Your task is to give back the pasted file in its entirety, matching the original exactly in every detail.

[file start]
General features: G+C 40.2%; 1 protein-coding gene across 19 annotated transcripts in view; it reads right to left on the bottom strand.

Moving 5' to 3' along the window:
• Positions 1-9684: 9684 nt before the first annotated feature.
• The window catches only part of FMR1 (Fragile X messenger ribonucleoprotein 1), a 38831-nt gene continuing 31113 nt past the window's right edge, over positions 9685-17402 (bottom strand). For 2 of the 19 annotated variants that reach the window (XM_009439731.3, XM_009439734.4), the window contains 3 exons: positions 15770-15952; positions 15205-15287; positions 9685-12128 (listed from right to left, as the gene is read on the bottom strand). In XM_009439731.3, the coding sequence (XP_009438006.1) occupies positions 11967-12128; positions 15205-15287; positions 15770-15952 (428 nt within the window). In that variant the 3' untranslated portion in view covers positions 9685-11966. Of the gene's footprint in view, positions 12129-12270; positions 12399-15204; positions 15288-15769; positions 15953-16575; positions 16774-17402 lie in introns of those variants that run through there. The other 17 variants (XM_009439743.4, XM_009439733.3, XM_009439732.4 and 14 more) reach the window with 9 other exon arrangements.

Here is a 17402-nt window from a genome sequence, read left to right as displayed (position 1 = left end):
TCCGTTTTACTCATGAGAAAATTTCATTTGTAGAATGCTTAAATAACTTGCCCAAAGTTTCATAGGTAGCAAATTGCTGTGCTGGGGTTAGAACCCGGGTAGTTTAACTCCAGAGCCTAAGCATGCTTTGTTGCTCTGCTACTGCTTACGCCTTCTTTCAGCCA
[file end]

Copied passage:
General features: G+C 40.2%; 1 protein-coding gene across 19 annotated transcripts in view; it reads right to left on the bottom strand.

Moving 5' to 3' along the window:
• Positions 1-9684: 9684 nt before the first annotated feature.
• The window catches only part of FMR1 (Fragile X messenger ribonucleoprotein 1), a 38831-nt gene continuing 31113 nt past the window's right edge, over positions 9685-17402 (bottom strand). For 2 of the 19 annotated variants that reach the window (XM_009439731.3, XM_009439734.4), the window contains 3 exons: positions 15770-15952; positions 15205-15287; positions 9685-12128 (listed from right to left, as the gene is read on the bottom strand). In XM_009439731.3, the coding sequence (XP_009438006.1) occupies positions 11967-12128; positions 15205-15287; positions 15770-15952 (428 nt within the window). In that variant the 3' untranslated portion in view covers positions 9685-11966. Of the gene's footprint in view, positions 12129-12270; positions 12399-15204; positions 15288-15769; positions 15953-16575; positions 16774-17402 lie in introns of those variants that run through there. The other 17 variants (XM_009439743.4, XM_009439733.3, XM_009439732.4 and 14 more) reach the window with 9 other exon arrangements.

Here is a 17402-nt window from a genome sequence, read left to right as displayed (position 1 = left end):
TCCGTTTTACTCATGAGAAAATTTCATTTGTAGAATGCTTAAATAACTTGCCCAAAGTTTCATAGGTAGCAAATTGCTGTGCTGGGGTTAGAACCCGGGTAGTTTAACTCCAGAGCCTAAGCATGCTTTGTTGCTCTGCTACTGCTTACGCCTTCTTTCAGCCA